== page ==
Montgomery's April 16 McGinty Lecture focuses on Edith Wharton's tireless mission to aid France in WWI
Dr. Maureen Montgomery, Salve Regina’s first McGinty Distinguished Chair in History, will present the spring McGinty Lecture, “An American Witness: Edith Wharton and World War One” on Thursday, April 16.
Free and open to the public, Montgomery’s talk will be presented at 7 p.m. in the State Dining Room of Ochre Court, 100 Ochre Point Ave. As seating is limited, those interested in attending are asked to RSVP at salve.edu/mcginty.
Soon after expatriating herself to France in 1913, Edith Wharton found herself swept up in the maelstrom that hit Paris as it mobilized for war. Her response was to put into action her amazing organizational skills, to respond to the plight of displaced peoples, unemployed Parisian women, and people with tuberculosis. She worked tirelessly in raising funds for her war charities. In addition to all this, she wielded her pen to persuade her fellow Americans of the necessity to come to the aid of France, not just with money and supplies but also militarily.
In 1915 she made five automobile tours of the front line and transformed what she witnessed into material for her essays and fiction on the war. Among numerous honors, she was made a Chevalier in the Ordre National de la Légion d’Honneur by the French government in 1916 and, two years later, was awarded the Queen Elisabeth medal by King Albert of Belgium.
Established in honor of the late John E. McGinty, former trustee and parent of John W. McGinty ’01, the McGinty Chair furthers the educational advancement of undergraduate students in the areas of American studies, cultural and historic preservation and history. Montgomery has been selected as the first chair holder following a nationwide search, and will serve through the 2014-2015 academic year.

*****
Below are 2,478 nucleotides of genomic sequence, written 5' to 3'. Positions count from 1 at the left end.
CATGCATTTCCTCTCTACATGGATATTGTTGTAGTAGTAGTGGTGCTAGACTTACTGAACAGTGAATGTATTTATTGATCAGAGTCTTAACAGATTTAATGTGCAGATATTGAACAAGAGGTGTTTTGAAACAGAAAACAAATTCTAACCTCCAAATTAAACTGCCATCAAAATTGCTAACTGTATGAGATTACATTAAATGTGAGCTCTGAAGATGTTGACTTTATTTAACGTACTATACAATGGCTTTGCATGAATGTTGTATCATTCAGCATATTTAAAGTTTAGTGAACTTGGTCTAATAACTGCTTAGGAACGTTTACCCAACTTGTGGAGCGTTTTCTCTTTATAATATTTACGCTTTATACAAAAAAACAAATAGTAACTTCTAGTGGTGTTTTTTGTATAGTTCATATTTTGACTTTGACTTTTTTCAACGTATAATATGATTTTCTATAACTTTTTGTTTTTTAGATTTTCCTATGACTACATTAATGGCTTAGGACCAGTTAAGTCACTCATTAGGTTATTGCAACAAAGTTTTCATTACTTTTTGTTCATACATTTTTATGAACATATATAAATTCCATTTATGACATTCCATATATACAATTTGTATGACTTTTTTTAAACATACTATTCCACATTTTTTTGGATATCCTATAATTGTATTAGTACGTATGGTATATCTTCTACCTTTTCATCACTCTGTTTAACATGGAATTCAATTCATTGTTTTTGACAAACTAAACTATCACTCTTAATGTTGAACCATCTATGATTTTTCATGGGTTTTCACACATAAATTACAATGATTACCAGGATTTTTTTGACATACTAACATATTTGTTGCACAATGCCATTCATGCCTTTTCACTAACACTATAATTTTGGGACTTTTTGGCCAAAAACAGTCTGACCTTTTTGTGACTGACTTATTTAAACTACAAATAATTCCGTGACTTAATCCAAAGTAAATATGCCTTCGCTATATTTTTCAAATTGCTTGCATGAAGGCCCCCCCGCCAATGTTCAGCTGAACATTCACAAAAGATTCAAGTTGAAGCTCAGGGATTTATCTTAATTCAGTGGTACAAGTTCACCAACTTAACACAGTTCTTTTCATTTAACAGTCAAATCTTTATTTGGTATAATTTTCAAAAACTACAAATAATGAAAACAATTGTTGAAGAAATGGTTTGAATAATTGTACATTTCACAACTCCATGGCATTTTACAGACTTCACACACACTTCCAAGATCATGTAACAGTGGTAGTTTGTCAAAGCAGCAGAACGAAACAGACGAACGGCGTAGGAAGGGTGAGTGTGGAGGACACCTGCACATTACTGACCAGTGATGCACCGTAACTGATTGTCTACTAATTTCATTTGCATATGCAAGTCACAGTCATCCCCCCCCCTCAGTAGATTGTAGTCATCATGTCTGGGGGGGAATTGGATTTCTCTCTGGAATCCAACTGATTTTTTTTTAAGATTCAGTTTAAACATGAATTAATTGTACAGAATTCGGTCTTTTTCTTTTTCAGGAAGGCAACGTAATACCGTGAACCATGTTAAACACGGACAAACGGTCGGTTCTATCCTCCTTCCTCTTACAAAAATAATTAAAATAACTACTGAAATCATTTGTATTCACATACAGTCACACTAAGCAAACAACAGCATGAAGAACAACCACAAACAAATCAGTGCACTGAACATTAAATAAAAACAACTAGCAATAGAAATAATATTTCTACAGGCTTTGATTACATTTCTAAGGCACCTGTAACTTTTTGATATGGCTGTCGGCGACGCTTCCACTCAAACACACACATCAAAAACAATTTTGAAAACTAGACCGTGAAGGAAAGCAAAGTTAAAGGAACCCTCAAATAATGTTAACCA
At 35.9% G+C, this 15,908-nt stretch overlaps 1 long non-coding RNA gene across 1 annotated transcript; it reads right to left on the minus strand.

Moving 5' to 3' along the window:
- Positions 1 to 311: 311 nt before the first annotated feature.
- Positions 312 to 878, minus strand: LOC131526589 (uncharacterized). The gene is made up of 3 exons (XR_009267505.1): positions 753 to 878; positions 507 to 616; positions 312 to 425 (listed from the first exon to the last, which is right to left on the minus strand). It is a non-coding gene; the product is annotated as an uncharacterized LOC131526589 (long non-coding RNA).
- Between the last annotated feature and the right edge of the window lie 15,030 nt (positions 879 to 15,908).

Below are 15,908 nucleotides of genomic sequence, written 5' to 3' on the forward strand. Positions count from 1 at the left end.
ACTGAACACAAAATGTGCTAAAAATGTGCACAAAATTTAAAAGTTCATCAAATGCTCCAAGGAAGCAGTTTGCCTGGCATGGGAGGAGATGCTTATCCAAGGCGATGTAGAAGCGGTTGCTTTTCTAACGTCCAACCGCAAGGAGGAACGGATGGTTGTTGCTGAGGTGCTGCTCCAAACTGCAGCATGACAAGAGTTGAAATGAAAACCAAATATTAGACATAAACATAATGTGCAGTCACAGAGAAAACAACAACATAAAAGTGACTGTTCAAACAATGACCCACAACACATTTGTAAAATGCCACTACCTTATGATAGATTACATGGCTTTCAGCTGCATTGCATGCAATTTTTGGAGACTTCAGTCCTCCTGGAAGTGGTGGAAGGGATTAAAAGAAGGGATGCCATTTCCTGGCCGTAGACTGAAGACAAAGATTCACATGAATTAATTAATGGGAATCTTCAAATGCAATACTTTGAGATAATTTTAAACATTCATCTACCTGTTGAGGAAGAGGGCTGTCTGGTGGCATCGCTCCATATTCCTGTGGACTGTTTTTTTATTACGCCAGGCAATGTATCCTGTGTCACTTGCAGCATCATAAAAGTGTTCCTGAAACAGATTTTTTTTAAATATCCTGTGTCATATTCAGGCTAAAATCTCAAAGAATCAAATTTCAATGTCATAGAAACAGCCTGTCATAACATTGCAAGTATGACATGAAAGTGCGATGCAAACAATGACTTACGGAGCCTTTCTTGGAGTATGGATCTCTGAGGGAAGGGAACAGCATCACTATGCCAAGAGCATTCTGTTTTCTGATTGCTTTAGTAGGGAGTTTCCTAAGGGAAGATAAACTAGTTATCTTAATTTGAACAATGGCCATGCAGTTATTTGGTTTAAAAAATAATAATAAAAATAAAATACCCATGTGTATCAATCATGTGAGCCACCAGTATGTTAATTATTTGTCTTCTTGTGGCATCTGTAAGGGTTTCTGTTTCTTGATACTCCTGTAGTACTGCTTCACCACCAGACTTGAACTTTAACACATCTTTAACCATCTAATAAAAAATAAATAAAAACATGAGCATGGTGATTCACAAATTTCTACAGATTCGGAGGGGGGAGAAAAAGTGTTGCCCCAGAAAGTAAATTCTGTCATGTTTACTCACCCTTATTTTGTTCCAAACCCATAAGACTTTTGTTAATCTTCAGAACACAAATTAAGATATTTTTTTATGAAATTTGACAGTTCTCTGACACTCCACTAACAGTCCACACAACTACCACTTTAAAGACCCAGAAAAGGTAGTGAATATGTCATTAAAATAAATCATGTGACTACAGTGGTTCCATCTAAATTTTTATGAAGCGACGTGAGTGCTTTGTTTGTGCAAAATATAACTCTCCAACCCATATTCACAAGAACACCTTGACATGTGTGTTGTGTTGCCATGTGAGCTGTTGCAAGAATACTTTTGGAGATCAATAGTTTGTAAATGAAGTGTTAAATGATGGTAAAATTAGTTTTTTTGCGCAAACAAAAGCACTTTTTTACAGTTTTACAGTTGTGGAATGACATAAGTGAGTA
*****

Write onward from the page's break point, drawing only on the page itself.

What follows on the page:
Montgomery, a longtime professor at the University of Canterbury in New Zealand, has taught and served in a variety of positions there over the last 28 years. She has been program coordinator for American Studies, Gender Studies and Feminist Studies, as well has head of the School of Culture, Literature and Society and Head of the Department of American Studies.
She has published three books, including “Gilded Prostitution: Status, Money and Transatlantic Marriages, 1870-1914,” based on her doctoral dissertation at University of East Anglia in the United Kingdom, and “Displaying Women: Spectacles of Leisure in Edith Wharton’s New York,” the winner of a New York Society Library Award.
The author of numerous articles, chapters and papers on American studies, Montgomery has lectured extensively at universities in the U.K. and the U.S. A specialist in the Gilded Age, she was drawn to Salve Regina and Newport by its rich history during that era.
In addition to her April 16 lecture, Montgomery this spring will be speaking on a variety of topics at several other locations in the region:
Wednesday, April 22: At a Pell Center symposium on “The Legacy of the Civil War for Modern America,” Montgomery will talk on the transformation of the American economy. The public event will be held at 7 p.m. at Bazarsky Lecture Hall in O’Hare Academic Center on the campus of Salve Regina University.
Saturday, May 9: Montgomery will present “Transatlantic Marriages and the British Peerage: From Staatsburgh to Downtown Abbey” at 2 p.m. at the The Mills Mansion, Staatsburgh, N.Y.
Friday May 22: The American Literature Association will welcome Montgomery to The Westin, Copley Plaza in Boston for a 2 p.m. lecture on “ Eyes that have seen what one dare not picture: How Wharton and Hemingway tell a true war story in ‘Coming Home’ and ‘Soldier’s Home.’”
Tuesday, June 23: “Edith Wharton’s ‘The Buccaneers’ and the early years of the American invasion” will be the topic of Montgomery’s talk at St. Botolph Club, Boston.